The later stanzas do travel inland. How we get from A to B is largely ignored, but Byron rarely strays anywhere off the Grand Tour. In contemporary terms. it’s surely a bus trip, a 50-strong group of the kind that marches, chattering, past the wonders of Neapolitan art in Capodimonte, to be loudly lectured in front of the Caravaggio, in Milan ignores the Brera to marvel at the Last Supper’s peeling plaster and congregates surround the copy of David in front of Florence’s Palazzo Vecchio. I think I jest. But Naples is rather too dirty to walk around, isn’t it?

What interest me in 2020, is the fact that the coronavirus pandemic would make both cruise and bus trips rather difficult to pursue. The barriers are obvious and I will not even try to list them. So how would Childe Harold 2020 manage to suffer his cascaded paroxysms of emotion?

Online, that’s how. WebCams, Wikipedia, TripAdvisor, Airb’n’b reviews, restaurant evaluations complete with owner’s apologetic comments about the service, that’s how our lockdown 2020 Childe Harold might play his viola. Imagine the locked-down pensioners at home. Where did you go today dear? I had a walk around the Uffizi. Ignored the crap. Just looked at the Canalettos. Read about them as well. Views of Venice, apparently. The poem will be epic.

Tuesday, January 5, 2021

Tribes by David Lammy

Tribes by David Lammy promises much, delivers something, but ultimately fails to convince. Its problem lies in the very nature of its vision, not that this is wrong, misguided or anything less than laudable. This ultimate failure to convince, in fact, derives from the overall vision‘s inability to confront the very issues that the author identifies at the start.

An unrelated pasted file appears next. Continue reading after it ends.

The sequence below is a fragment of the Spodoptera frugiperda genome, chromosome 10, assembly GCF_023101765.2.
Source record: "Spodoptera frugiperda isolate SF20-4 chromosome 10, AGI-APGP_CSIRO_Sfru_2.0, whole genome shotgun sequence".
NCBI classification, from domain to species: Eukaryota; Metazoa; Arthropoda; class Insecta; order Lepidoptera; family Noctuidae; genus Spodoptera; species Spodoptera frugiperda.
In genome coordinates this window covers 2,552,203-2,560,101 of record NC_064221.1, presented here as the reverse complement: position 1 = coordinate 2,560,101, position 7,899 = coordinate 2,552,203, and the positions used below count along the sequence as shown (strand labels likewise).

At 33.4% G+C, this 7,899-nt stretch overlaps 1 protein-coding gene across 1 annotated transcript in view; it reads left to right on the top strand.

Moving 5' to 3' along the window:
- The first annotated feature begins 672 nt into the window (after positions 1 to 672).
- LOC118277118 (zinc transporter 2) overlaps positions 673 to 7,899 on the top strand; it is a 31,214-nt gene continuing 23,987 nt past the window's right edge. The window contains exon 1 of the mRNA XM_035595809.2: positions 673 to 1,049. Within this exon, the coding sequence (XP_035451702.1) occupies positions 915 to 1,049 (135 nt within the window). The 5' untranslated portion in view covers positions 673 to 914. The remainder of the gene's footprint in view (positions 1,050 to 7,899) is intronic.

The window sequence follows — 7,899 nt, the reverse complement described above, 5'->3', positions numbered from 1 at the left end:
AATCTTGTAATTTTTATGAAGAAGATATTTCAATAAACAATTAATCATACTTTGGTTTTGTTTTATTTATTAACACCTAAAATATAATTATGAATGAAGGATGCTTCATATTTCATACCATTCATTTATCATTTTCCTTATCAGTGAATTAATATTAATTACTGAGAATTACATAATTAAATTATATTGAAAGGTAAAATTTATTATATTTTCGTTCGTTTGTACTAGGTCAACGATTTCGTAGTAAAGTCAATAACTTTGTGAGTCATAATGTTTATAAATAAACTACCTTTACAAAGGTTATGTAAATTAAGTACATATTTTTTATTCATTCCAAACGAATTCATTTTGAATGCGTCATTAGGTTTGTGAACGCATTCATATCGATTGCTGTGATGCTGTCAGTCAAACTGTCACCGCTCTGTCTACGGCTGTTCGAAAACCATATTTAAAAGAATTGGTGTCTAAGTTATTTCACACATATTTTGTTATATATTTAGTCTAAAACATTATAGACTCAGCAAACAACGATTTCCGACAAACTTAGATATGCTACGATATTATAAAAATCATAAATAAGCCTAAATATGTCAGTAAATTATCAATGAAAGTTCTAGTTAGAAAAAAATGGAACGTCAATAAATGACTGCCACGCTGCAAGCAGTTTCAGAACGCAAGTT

David Lammy is a British politician, currently a member of Labour’s Shadow Cabinet. In Tribes he attempts to evaluate the political landscape, beginning with a theoretical analysis of why class and other grander identities have become fragmented into what might seem to be smaller, interest-led groupings that he calls ‘tribes’. Many readers might expect this analysis to be developed, but instead the author pursues a personal reflection on some of the ideas raised. And, as the book progresses, the context becomes more personal still, before a final section attempts its rational, credible and, given what preceded, impossible finale. The approach renders the book very readable, but less than satisfying after its promise of theoretical discussion.

The author is a remarkable man. He was born to a Guyanese immigrant family in north London’s Tottenham, brought up by a single mother and then attended the cathedral choir school in Peterborough. London University preceded Harvard Law School, where he became the first black British graduate. In Silicon Valley he became a lawyer and then was elected as a Member of Parliament on behalf of the Labour Party. And then he was a government minister. These are just a few of the facts of this brilliant man’s life – thus far! His wife is white and his children are mixed race, whatever that means, since we are all mixed race, if we are human.

But in a quest for identity of the type that seems to obsess modern people, David Lammy sought out a DNA analysis. The results suggested a mix of origins, one of which linked to the Tuareg of the west African Sahel. The author spends much time and resources researching this link and then, as far as possible, experiencing it at first hand. Though ultimately this association is revealed as tenuous at best, perhaps even illusory, the author’s willingness and enthusiasm to pursue it illustrates a point he makes early on in the book, that identity nowadays seems more strongly felt on a personal rather than group basis. Except, of course, where the group has the ability to bolster and confirm the personal.